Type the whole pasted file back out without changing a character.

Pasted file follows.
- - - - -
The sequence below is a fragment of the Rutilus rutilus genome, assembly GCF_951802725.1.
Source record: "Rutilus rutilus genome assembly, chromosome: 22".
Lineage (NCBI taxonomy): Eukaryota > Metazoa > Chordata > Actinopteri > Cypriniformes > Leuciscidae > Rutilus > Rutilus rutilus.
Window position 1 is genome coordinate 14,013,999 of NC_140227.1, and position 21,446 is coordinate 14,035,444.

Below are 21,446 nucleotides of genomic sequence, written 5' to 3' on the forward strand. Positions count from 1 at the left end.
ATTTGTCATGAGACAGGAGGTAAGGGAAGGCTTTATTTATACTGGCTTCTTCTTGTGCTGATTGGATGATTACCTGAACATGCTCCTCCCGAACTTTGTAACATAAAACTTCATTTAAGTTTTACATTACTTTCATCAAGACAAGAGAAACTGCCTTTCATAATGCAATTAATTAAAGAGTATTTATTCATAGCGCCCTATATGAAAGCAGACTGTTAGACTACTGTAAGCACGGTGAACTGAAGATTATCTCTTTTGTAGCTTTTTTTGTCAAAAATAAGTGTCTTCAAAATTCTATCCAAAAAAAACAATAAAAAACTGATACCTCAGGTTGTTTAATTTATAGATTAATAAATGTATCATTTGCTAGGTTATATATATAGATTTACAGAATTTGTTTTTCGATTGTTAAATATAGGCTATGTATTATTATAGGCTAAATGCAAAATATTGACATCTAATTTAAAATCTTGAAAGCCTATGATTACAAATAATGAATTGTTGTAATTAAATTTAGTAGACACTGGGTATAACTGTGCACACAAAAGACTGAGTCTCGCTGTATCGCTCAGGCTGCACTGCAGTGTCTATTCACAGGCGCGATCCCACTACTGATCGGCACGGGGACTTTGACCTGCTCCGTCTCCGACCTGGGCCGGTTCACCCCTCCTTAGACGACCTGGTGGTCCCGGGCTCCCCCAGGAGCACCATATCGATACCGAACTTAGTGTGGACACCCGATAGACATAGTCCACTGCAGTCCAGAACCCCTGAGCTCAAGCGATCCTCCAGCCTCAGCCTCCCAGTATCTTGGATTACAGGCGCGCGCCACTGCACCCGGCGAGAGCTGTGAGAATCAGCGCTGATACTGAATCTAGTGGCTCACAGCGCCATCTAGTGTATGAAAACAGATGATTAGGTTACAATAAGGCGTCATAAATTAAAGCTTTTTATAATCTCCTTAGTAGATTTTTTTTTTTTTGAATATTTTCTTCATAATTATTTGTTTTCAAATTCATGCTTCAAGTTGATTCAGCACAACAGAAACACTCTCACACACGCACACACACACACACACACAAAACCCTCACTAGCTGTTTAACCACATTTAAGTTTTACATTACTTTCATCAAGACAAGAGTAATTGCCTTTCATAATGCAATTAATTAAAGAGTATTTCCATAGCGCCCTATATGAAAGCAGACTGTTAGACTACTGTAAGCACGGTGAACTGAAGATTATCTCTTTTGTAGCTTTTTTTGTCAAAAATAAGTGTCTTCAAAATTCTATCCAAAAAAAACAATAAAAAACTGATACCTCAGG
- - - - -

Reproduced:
The sequence below is a fragment of the Rutilus rutilus genome, assembly GCF_951802725.1.
Source record: "Rutilus rutilus genome assembly, chromosome: 22".
Lineage (NCBI taxonomy): Eukaryota > Metazoa > Chordata > Actinopteri > Cypriniformes > Leuciscidae > Rutilus > Rutilus rutilus.
Window position 1 is genome coordinate 14,013,999 of NC_140227.1, and position 21,446 is coordinate 14,035,444.

Below are 21,446 nucleotides of genomic sequence, written 5' to 3' on the forward strand. Positions count from 1 at the left end.
ATTTGTCATGAGACAGGAGGTAAGGGAAGGCTTTATTTATACTGGCTTCTTCTTGTGCTGATTGGATGATTACCTGAACATGCTCCTCCCGAACTTTGTAACATAAAACTTCATTTAAGTTTTACATTACTTTCATCAAGACAAGAGAAACTGCCTTTCATAATGCAATTAATTAAAGAGTATTTATTCATAGCGCCCTATATGAAAGCAGACTGTTAGACTACTGTAAGCACGGTGAACTGAAGATTATCTCTTTTGTAGCTTTTTTTGTCAAAAATAAGTGTCTTCAAAATTCTATCCAAAAAAAACAATAAAAAACTGATACCTCAGGTTGTTTAATTTATAGATTAATAAATGTATCATTTGCTAGGTTATATATATAGATTTACAGAATTTGTTTTTCGATTGTTAAATATAGGCTATGTATTATTATAGGCTAAATGCAAAATATTGACATCTAATTTAAAATCTTGAAAGCCTATGATTACAAATAATGAATTGTTGTAATTAAATTTAGTAGACACTGGGTATAACTGTGCACACAAAAGACTGAGTCTCGCTGTATCGCTCAGGCTGCACTGCAGTGTCTATTCACAGGCGCGATCCCACTACTGATCGGCACGGGGACTTTGACCTGCTCCGTCTCCGACCTGGGCCGGTTCACCCCTCCTTAGACGACCTGGTGGTCCCGGGCTCCCCCAGGAGCACCATATCGATACCGAACTTAGTGTGGACACCCGATAGACATAGTCCACTGCAGTCCAGAACCCCTGAGCTCAAGCGATCCTCCAGCCTCAGCCTCCCAGTATCTTGGATTACAGGCGCGCGCCACTGCACCCGGCGAGAGCTGTGAGAATCAGCGCTGATACTGAATCTAGTGGCTCACAGCGCCATCTAGTGTATGAAAACAGATGATTAGGTTACAATAAGGCGTCATAAATTAAAGCTTTTTATAATCTCCTTAGTAGATTTTTTTTTTTTTGAATATTTTCTTCATAATTATTTGTTTTCAAATTCATGCTTCAAGTTGATTCAGCACAACAGAAACACTCTCACACACGCACACACACACACACACACAAAACCCTCACTAGCTGTTTAACCACATTTAAGTTTTACATTACTTTCATCAAGACAAGAGTAATTGCCTTTCATAATGCAATTAATTAAAGAGTATTTCCATAGCGCCCTATATGAAAGCAGACTGTTAGACTACTGTAAGCACGGTGAACTGAAGATTATCTCTTTTGTAGCTTTTTTTGTCAAAAATAAGTGTCTTCAAAATTCTATCCAAAAAAAACAATAAAAAACTGATACCTCAGG